“He’s an incredibly skilled offensive defenseman, showing the ability to make defenders look foolish and pick apart defenses with his creativity and offensive instincts,” Lehoux said. “His high-end puck skills, lightning quick release and great vision makes him a constant threat offensively. After a tough season in Saint John, Poirier will have a great opportunity to leave his mark at the Hlinka Gretzky as one of the top defensemen of his class.”
Vasili Ponomarev, LW, Russia, 6-0, 176, 3-13-2002
Future Considerations Preliminary Ranking: 37
Ponomarev, who won gold at the World Under-17 Hockey Challenge and was named to the tournament’s all-star team after registering eight points (four goals, four assists) in six games, is one of Russia’s most intriguing prospects eligible for the 2020 draft. He had 29 points (nine goals, 20 assists) in 37 MHL games for MHK Krylia Sovetov Moskva in 2018-19, and was selected by Shawinigan of the QMJHL with the No. 9 pick in the CHL Import Draft in June.
“Despite coming along a bit slower in his development, Ponomarev might still be one of the top forwards of this draft class,” Schellenberg said. “He’s extremely skilled with the puck and can beat opponents in one-on-one situations. His weakness is his lack of strength and physical game, therefore, it will be interesting to see how he is doing against top defensemen in the Hlinka Gretzky Cup.”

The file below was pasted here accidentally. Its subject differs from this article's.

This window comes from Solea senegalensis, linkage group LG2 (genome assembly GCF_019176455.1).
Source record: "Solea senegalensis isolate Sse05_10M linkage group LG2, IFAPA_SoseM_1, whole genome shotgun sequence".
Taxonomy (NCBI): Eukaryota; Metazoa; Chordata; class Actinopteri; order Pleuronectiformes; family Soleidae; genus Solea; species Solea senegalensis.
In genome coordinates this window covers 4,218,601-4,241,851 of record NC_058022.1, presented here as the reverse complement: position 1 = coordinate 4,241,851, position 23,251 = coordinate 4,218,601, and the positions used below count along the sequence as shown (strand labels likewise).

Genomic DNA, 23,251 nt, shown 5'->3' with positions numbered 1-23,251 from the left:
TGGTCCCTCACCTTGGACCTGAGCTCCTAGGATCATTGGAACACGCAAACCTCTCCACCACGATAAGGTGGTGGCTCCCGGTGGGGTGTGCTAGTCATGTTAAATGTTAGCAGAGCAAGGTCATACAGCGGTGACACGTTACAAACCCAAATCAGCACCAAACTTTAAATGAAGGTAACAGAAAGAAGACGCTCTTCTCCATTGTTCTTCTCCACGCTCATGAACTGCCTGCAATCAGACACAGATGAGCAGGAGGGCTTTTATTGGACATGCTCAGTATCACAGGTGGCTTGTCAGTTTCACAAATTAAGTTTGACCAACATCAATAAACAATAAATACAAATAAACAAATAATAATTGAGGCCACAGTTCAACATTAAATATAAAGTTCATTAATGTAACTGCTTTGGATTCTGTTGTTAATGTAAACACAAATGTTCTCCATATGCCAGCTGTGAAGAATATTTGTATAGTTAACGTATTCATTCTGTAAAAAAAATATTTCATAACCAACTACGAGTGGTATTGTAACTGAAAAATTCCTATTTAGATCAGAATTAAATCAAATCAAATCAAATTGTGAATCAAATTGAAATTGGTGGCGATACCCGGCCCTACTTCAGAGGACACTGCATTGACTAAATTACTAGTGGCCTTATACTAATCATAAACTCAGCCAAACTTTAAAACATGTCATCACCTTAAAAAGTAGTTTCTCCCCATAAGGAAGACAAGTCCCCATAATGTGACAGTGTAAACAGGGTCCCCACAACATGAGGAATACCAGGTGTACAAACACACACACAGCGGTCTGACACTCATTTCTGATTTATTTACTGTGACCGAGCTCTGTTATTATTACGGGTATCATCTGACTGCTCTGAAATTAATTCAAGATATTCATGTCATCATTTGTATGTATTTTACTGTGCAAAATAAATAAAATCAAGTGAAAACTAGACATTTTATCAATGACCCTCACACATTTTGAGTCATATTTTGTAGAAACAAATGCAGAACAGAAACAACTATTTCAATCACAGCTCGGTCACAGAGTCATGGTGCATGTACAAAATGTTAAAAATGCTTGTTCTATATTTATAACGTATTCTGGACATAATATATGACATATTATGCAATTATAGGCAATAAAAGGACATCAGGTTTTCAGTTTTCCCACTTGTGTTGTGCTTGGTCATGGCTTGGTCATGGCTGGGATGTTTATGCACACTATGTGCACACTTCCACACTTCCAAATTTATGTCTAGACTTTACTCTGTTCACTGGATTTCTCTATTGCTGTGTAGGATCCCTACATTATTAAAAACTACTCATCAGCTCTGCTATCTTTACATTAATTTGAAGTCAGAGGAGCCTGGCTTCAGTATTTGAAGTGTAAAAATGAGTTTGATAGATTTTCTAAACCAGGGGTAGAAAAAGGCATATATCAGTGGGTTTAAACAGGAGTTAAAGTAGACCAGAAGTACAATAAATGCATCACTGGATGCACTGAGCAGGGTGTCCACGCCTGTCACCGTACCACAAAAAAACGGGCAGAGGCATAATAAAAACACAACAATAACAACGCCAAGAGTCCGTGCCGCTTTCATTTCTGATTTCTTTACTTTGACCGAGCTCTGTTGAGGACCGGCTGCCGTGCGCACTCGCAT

Ruben Rafkin, D, Finland, 6-0, 190, 1-8-2002
Future Considerations Preliminary Ranking: 74
Rafkin, who is expected to play with Sudbury of the OHL after being selected by the club with the No. 14 pick in the CHL Import Draft, had 10 points (two goals, eight assists) in 38 games for Tri-City in the United States Hockey League last season. He won bronze with Finland at the EYOF in 2018-19, and helped his country to silver at the World Under-17 Challenge.
“He has spent the last couple of years playing in North America and is committed to play for Windsor in the OHL next season, therefore, there won’t be many occasions to see him play on European ice in his draft season,” Schellenberg said. “Although he’s not the biggest in size, Rafkin is a tough competitor and physically strong defenseman.”
Ozzy Wiesblatt, RW, Canada, 5-10, 194, 3-9-2002
Future Considerations Preliminary Ranking: 45
Wiesblatt, who won a WHL title with Prince Albert last season, had 39 points (15 goals, 24 assists) in 64 regular-season games, and 10 points (five goals, five assists) in 23 playoff games as a rookie in 2018-19. He was originally selected in the second round (No. 25) of the 2017 WHL Bantam Draft.
“He’s a dynamic game breaker who hid in plain sight for a stacked Prince Albert team last season but is poised to be a go to offensive figure in his draft year,” Froese said. “He’s a dynamic skilled forward who can pull the trigger and skate with the best of them, he should be a factor anywhere up or down the lineup on this team and is certainly underrated going in.”